Shinichi Takagi has driven performance improvements in metal oxide semiconductor field-effect transistor (MOSFET) technology with his insight on behavior of carriers in semiconductor devices. Dr. Takagi’s “universal mobility model” has been a key enabler of the continued scaling of electronic components. First presented in 1988, his model has provided a common framework for understating the transport mobility of carriers in the MOSFET inversion layer. The model has become a world standard highly cited in research and an important component of device simulators. His work on subband engineering of inversion layers focusing on strained silicon MOSFETs has important implications for sub-100-nanometer technology nodes. Dr. Takagi is also among the pioneers investigating higher-mobility materials such as germanium that will help the continued scaling of MOSFET devices when silicon technologies reach their scaling limits.
An IEEE member, Dr. Takagi is a professor with the Department of Electrical Engineering and Information Systems in the School of Engineering at the University of Tokyo, Japan.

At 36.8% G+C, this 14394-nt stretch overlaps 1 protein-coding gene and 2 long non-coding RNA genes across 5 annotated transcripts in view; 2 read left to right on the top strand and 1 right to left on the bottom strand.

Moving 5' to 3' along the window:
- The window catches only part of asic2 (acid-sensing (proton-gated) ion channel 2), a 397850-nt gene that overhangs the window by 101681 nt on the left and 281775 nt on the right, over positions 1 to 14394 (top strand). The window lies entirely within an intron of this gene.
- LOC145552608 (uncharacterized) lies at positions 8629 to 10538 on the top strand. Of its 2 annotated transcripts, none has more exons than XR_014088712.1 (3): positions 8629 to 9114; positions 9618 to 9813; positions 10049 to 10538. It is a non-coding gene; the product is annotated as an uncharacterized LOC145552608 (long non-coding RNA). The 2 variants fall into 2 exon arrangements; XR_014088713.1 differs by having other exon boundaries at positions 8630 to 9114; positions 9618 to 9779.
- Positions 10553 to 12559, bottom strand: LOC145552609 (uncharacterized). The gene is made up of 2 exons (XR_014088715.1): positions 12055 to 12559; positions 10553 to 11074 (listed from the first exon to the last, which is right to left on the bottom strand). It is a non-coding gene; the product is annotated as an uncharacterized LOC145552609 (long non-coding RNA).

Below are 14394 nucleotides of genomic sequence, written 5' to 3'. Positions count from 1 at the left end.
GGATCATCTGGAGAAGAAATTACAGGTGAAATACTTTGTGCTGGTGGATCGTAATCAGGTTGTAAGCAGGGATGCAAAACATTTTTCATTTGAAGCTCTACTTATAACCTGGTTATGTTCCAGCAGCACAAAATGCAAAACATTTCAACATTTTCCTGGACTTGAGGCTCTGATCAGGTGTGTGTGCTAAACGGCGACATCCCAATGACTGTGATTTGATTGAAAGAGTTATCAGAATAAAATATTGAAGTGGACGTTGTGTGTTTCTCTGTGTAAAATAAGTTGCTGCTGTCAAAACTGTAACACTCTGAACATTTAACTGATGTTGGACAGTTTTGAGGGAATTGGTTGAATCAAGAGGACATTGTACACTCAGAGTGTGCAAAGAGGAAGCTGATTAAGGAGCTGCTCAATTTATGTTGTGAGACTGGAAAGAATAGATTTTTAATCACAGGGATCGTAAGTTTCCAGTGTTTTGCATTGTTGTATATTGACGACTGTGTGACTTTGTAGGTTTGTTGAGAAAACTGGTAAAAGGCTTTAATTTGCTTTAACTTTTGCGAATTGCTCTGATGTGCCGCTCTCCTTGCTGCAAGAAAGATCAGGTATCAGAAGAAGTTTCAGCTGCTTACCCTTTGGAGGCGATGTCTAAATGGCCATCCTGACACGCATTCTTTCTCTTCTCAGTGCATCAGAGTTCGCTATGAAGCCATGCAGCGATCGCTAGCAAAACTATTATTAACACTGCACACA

Seeing the importance of silicon-on-insulator (SOI) technology early on when others did not, Jean-Pierre Colinge has been one of SOI’s strongest advocates with innovative contributions that have resulted in its widespread use. Dr. Colinge developed thin-film fully depleted SOI devices during the 1980s. He also invented the gate all-around device in 1990, which has become the ultimate silicon transistor. Also during the 1990s, Dr. Colinge fabricated the first nanowire transistors and explained their quantum effects. His pioneering work on advanced nanowire semiconductor devices has led to multiple-gate field-effect transistors. Today, Dr. Colinge continues to investigate multigate SOI technology for scaling to extremely small dimensions. His invention of a junctionless nanowire transistor in 2010 shows the potential for fabricating SOI devices with dimensions down to 5 nanometers. Dr. Colinge has educated countless engineers with "Silicon on Insulator Technology: From Materials to VLSI" (Kluwer Academic, 1991), which still serves as the standard introduction to SOI.
An IEEE Fellow, Dr. Colinge is currently with the Taiwan Semiconductor Manufacturing Company (TSMC), Hsinchu, Taiwan.